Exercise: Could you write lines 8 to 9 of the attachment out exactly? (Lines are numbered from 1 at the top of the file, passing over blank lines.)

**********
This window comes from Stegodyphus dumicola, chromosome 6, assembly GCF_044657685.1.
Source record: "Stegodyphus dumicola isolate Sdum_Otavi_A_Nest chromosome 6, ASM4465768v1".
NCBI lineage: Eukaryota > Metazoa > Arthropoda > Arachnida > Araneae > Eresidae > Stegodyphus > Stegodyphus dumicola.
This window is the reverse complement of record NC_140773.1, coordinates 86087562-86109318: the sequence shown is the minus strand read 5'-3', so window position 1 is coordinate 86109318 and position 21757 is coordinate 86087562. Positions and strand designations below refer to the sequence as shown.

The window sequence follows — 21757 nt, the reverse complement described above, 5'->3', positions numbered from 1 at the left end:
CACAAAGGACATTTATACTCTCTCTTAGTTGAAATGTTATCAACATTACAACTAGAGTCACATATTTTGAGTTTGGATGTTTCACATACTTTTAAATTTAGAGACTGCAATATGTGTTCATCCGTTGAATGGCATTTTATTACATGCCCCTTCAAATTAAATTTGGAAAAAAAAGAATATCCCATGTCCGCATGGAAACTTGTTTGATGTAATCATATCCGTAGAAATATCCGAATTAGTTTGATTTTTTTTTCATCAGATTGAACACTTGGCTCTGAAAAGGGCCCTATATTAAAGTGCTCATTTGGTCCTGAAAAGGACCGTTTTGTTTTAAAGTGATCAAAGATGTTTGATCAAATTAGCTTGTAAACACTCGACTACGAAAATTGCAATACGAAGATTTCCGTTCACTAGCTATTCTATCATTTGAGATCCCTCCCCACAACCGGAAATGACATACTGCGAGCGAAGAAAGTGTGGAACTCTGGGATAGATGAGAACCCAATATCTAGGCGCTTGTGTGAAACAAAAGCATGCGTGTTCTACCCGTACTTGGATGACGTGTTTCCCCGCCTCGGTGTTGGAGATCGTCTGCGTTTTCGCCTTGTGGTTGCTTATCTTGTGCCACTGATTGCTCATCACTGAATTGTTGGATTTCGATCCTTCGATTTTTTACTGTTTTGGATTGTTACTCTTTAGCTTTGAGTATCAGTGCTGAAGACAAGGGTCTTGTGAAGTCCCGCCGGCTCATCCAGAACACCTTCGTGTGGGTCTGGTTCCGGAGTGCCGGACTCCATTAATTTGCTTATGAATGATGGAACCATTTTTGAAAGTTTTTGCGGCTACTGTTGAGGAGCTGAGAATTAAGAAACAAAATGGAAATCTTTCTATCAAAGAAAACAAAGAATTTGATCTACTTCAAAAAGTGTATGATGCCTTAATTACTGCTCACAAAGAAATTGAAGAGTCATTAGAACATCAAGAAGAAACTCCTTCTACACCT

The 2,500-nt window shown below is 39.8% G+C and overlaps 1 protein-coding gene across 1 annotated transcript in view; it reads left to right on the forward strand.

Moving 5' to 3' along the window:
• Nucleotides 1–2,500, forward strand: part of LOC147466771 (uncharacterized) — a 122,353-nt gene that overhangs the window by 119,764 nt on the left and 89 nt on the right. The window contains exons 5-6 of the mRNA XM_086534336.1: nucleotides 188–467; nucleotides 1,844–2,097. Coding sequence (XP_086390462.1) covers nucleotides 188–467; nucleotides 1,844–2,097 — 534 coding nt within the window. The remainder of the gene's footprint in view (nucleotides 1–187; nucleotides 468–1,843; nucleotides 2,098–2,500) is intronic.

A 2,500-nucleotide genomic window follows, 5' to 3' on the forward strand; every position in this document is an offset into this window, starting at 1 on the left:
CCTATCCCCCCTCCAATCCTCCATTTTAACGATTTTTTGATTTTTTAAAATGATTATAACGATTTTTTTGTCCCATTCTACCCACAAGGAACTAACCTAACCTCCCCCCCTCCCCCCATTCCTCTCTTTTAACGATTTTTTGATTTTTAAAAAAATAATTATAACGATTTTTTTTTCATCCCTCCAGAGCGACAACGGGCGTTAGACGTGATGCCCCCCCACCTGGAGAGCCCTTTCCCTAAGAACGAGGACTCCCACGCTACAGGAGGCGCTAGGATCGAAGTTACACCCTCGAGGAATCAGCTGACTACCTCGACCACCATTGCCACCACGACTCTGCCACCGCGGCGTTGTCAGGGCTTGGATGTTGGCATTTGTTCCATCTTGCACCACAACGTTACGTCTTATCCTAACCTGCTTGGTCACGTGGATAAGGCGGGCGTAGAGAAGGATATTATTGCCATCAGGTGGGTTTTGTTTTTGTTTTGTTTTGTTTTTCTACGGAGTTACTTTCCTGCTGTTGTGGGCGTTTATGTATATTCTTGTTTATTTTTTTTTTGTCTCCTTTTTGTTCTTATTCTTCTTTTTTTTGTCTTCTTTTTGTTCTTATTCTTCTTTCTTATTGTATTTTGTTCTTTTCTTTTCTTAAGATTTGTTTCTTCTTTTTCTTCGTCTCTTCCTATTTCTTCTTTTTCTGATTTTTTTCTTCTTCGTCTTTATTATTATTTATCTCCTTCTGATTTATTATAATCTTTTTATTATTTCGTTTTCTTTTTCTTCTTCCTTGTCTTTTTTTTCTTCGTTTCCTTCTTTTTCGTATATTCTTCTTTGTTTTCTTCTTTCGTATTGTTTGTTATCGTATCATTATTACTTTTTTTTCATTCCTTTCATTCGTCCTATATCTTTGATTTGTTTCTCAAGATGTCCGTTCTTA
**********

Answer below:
Moving 5' to 3' along the window:
• Nucleotides 1–2,500, forward strand: part of LOC147466771 (uncharacterized) — a 122,353-nt gene that overhangs the window by 119,764 nt on the left and 89 nt on the right. The window contains exons 5-6 of the mRNA XM_086534336.1: nucleotides 188–467; nucleotides 1,844–2,097. Coding sequence (XP_086390462.1) covers nucleotides 188–467; nucleotides 1,844–2,097 — 534 coding nt within the window. The remainder of the gene's footprint in view (nucleotides 1–187; nucleotides 468–1,843; nucleotides 2,098–2,500) is intronic.